The Russian city of Kuibyshev on the Volga river east of Moscow might seem an unlikely site for an important symphonic premiere. But from 1941 to 1943, Kuibyshev was the temporary capital of the Soviet Union. As German and Finnish troops advanced from the west, the Russian government and its cultural institutions moved east. Among the refugees relocated to Kuibyshev were the Bolshoi Theatre Orchestra from Moscow and the composer Dimitri Shostakovich from Leningrad.
And so, on today’s date in 1942, that unlikely city was the venue for the world premiere of Shostakovich’s Symphony No. 7, subtitled “Leningrad.”
In 1942, the Soviet Union was America’s ally in the war against Hitler, and Shostakovich’s new symphony was enlisted as a major propaganda tool. A microfilm copy of the new score was flown from Kuibyshev to Tehran, then transported by car through Iran, Iraq, Jordan and Palestine to Cairo, then flown to Brazil for transfer by the U.S. Navy to New York. The American premiere was given on July 19, 1942, by the NBC Symphony under Arturo Toscanini.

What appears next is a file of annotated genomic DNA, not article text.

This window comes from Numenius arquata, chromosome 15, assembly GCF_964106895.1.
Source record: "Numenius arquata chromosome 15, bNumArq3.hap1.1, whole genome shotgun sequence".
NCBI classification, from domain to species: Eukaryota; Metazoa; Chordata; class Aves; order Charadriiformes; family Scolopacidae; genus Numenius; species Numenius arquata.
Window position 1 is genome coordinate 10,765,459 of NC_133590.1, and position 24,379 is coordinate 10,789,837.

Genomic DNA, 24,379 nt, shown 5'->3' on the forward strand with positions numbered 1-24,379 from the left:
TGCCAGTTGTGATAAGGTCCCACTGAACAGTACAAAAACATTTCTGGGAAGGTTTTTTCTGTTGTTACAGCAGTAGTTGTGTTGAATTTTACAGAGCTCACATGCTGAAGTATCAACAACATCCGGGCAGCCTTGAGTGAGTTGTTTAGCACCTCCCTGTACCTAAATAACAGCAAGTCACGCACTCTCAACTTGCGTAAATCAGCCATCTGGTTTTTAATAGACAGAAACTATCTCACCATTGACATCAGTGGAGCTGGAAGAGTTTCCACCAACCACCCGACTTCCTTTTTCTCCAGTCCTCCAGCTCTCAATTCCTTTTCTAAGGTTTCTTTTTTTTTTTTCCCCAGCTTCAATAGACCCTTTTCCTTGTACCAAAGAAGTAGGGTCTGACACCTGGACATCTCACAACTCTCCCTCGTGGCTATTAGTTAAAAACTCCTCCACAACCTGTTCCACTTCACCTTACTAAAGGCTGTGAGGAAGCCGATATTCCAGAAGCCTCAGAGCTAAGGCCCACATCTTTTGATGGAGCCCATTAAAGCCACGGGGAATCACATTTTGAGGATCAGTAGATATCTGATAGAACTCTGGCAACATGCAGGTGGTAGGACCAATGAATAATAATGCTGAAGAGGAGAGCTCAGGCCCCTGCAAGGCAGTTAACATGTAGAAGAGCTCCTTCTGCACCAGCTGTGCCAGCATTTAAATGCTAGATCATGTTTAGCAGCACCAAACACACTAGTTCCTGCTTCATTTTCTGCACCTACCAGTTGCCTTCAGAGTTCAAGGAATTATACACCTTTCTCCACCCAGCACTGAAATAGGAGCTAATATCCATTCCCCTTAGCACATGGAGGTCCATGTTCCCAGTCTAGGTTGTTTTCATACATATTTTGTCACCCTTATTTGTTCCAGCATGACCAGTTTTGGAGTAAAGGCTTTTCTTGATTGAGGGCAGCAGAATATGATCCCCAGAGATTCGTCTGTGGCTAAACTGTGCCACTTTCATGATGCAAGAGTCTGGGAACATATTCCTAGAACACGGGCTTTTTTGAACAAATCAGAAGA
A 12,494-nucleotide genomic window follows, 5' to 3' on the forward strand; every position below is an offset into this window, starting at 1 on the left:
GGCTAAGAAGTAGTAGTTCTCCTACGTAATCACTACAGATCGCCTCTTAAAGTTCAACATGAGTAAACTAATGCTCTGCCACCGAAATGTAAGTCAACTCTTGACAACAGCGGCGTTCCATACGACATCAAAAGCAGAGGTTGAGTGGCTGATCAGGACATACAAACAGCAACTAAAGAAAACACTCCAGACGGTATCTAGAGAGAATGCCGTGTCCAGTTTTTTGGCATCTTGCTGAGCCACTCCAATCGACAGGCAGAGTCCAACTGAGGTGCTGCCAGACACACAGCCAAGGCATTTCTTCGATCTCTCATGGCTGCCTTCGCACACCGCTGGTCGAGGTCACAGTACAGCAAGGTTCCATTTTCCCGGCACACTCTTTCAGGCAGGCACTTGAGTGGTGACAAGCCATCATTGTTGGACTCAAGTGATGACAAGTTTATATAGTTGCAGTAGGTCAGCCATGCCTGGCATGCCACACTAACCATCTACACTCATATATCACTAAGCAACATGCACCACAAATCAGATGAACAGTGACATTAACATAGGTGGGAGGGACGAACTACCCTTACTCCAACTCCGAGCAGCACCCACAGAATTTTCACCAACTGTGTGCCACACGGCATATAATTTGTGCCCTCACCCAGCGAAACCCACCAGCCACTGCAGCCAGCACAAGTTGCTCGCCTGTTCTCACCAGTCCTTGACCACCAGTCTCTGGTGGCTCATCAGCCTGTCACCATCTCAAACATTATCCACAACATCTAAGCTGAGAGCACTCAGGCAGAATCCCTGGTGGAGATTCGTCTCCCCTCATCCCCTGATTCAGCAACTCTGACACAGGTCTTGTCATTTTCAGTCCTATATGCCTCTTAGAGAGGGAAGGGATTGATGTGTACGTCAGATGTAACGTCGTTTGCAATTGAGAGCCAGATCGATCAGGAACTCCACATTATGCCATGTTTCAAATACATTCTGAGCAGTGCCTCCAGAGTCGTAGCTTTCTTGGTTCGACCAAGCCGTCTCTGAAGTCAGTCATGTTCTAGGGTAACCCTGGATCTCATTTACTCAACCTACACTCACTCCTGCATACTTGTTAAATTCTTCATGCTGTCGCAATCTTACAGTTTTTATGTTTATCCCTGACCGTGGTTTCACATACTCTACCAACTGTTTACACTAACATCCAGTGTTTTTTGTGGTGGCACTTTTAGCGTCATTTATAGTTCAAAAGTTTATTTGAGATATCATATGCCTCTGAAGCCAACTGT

Less than a month later, on August 9, 1942, the “Leningrad” symphony was even performed in the besieged and starving city of Leningrad. The few musicians still capable of performing were given extra rations to keep up their strength, and, to ensure a measure of quiet during their performance, a Russian artillery commander ordered an intensive artillery bombardment on the enemy troops surrounding the city.
Music Played in Today's Program
Dmitri Shostakovich (1906–1975)Symphony No. 7 (Leningrad)Kirov Orchestra and Rotterdam Philharmonic; Valery Gergiev, cond.Philips 376-02